"That along with retailers doing a better job of organizing and stocking doorbusters while offering these same deals online at all hours of the day mean a more civilized shopping experience," said Marshal Cohen, chief industry analyst with the NPD Group, who noted that stores with opening lines had a more normal pace within an hour.

Dana Hiett, making her second trip in two days to Walmart on Friday morning, said she doesn't miss the old days of shoppers rushing into stores as doors open to grab the hot toy of the year. Then again, she said, getting to stores at the right time for the right sale has become more hit or miss. For instance, the Roanoke, Va., resident, in town visiting her mother, was one of a few people lined up Thursday evening to buy a $249 iPod touch at Best Buy. But when her mother sent her to the Columbia Walmart on Friday morning for a large flat-screen TV for less than $300, she was out of luck.

"It seems like retailers have tried to stagger [deals] out as it got later to keep people coming out to the stores," and to limit lines, said Manolo Almagro, managing director for digital and retail technology for retail marketing firm TPN.


Tiffani Pringle of Randallstown said she doesn't mind fighting crowds, but she likes the ebbs and flows in the new Black Thursday and Friday and doesn't feel rushed anymore.

"The earlier start absolutely has helped," said Pringle as she took a break Friday morning in one of Arundel Mills' massage chairs after 12 hours of shopping. "It's much more relaxed."

Even though the mall opened early, Friday was more like a busy weekend day at Arundel Mills. There was plenty of parking early on, but by early afternoon the lot was full.

Roxanne Cooper, 39, considers herself a Black Friday veteran and started her annual shopping spree in the early afternoon at the mall, only to find crowded registers at some of her favorite shops. "We thought it'd be better now than it would have been earlier," she said.

Catrese and Rick Turner said they are fed up with Black Thursday and deals at 6 p.m. that hit right during holiday dinner. Standing in a largely empty H.H. Gregg store in Hanover at midmorning Friday, the husband and wife shook their heads over a deal they could have gotten elsewhere the day before, if they'd been willing to interrupt Thanksgiving. The 32-inch flat-screen televisions for $98 at Walmart were long gone when they got there at 5 a.m. Friday. Instead, they bought a 24-inch TV at H.H. Gregg for $129.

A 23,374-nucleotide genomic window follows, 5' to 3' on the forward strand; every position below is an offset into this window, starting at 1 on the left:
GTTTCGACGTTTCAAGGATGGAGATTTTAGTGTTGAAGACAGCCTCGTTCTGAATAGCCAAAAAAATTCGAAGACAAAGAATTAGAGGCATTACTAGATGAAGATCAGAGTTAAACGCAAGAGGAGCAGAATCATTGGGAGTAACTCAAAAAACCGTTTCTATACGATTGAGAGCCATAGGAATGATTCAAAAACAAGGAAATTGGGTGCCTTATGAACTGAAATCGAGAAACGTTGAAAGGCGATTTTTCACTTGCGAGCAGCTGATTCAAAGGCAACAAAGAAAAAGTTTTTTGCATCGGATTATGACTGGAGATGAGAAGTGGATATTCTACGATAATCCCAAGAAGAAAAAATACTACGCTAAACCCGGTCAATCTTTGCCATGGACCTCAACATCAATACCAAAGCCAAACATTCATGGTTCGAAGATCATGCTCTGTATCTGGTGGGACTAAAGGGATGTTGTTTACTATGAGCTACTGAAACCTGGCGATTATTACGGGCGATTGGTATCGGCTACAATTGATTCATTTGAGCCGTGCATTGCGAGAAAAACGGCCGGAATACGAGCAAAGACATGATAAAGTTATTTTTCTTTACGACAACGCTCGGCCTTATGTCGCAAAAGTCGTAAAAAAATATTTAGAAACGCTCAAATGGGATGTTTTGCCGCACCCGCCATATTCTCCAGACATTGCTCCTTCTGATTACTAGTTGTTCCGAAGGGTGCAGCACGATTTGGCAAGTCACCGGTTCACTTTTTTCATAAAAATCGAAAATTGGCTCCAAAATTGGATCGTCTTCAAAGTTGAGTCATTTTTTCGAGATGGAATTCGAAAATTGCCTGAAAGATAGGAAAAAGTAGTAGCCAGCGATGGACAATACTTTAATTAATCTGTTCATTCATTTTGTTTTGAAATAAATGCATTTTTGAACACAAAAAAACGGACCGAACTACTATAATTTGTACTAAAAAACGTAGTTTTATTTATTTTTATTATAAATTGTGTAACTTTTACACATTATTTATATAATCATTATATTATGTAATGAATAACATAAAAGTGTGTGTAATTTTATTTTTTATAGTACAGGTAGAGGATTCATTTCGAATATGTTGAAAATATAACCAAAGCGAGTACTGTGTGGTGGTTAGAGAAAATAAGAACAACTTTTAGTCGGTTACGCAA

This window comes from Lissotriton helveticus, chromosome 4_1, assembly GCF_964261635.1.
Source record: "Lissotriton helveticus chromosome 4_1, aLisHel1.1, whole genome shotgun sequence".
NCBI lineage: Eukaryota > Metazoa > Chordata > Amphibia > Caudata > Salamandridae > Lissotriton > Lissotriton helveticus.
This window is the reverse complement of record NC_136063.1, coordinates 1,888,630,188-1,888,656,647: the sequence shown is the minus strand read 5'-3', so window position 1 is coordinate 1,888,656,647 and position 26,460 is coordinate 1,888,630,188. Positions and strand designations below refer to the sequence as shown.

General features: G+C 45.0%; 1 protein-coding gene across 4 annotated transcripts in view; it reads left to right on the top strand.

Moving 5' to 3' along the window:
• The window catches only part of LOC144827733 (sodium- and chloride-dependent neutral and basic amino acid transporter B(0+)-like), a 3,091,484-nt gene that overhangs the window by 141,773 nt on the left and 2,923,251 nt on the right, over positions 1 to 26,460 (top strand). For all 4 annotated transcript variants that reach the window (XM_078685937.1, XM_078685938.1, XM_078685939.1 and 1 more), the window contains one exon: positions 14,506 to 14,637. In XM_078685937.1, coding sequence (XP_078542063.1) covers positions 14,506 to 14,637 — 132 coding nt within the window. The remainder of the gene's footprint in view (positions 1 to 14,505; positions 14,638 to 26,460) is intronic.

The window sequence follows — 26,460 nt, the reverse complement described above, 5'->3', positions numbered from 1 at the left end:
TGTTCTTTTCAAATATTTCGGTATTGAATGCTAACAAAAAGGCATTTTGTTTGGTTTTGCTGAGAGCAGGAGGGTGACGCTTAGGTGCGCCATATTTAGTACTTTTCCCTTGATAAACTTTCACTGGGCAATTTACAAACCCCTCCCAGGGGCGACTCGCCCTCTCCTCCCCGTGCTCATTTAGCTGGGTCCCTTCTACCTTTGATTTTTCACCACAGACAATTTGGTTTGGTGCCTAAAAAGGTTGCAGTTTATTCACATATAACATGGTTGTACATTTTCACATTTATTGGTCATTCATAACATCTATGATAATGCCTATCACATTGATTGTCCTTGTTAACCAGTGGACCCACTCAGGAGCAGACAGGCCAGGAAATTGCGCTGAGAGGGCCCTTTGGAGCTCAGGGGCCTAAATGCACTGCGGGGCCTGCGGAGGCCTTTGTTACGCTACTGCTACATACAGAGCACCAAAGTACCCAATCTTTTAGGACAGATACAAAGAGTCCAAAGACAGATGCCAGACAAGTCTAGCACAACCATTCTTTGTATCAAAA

Before Black Friday became a two-day spree, "it was stressful, but it was fun," said Catrese Turner, 41, a surgical coordinator who lives in Upper Marlboro. "They really just messed Thanksgiving up."


This year was the first Black Friday for the Target store in Canton, which opened in October. Manager Matt Boylan said the line was small at 6 p.m. Thursday, but by 15 minutes before the 8 p.m. opening, "it was just wrapped around the building. ... It was pretty impressive."

The 100 doorbuster tickets for televisions "went really fast," he said, but "it seems like the same amount of people, stretched out" over two days, he said. "With a two-day event, it's not as crazy as it used to be."

Crowd-control measures such as tickets handed to people in line have cut down on the running and jockeying that have been Black Friday hallmarks.

It remains unclear whether the longer hours will help retailers' bottom lines.

"They will probably have some successes," Almagro said. "They want to get people to the store, that's what it's all about. … Even though they have a budget, they get caught up in the moment and may buy something extra."

Erin Cox and Yvonne Wenger contributed to this article.